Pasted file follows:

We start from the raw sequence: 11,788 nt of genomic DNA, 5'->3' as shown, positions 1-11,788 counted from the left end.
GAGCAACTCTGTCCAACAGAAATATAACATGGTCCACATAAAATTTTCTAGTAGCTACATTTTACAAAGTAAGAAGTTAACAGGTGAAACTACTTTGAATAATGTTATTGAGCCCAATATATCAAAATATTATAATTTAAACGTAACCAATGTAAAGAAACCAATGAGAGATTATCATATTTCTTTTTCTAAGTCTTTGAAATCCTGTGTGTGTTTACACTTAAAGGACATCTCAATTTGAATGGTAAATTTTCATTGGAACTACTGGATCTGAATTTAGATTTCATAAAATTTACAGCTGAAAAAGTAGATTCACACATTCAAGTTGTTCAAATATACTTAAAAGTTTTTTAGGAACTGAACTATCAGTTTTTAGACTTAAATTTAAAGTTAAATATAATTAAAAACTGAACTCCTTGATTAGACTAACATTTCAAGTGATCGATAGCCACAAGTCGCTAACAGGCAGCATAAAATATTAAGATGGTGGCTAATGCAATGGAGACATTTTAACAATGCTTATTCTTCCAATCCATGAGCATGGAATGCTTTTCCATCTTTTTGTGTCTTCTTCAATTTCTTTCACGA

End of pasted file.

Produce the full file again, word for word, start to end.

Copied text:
We start from the raw sequence: 11,788 nt of genomic DNA, 5'->3' as shown, positions 1-11,788 counted from the left end.
GAGCAACTCTGTCCAACAGAAATATAACATGGTCCACATAAAATTTTCTAGTAGCTACATTTTACAAAGTAAGAAGTTAACAGGTGAAACTACTTTGAATAATGTTATTGAGCCCAATATATCAAAATATTATAATTTAAACGTAACCAATGTAAAGAAACCAATGAGAGATTATCATATTTCTTTTTCTAAGTCTTTGAAATCCTGTGTGTGTTTACACTTAAAGGACATCTCAATTTGAATGGTAAATTTTCATTGGAACTACTGGATCTGAATTTAGATTTCATAAAATTTACAGCTGAAAAAGTAGATTCACACATTCAAGTTGTTCAAATATACTTAAAAGTTTTTTAGGAACTGAACTATCAGTTTTTAGACTTAAATTTAAAGTTAAATATAATTAAAAACTGAACTCCTTGATTAGACTAACATTTCAAGTGATCGATAGCCACAAGTCGCTAACAGGCAGCATAAAATATTAAGATGGTGGCTAATGCAATGGAGACATTTTAACAATGCTTATTCTTCCAATCCATGAGCATGGAATGCTTTTCCATCTTTTTGTGTCTTCTTCAATTTCTTTCACGA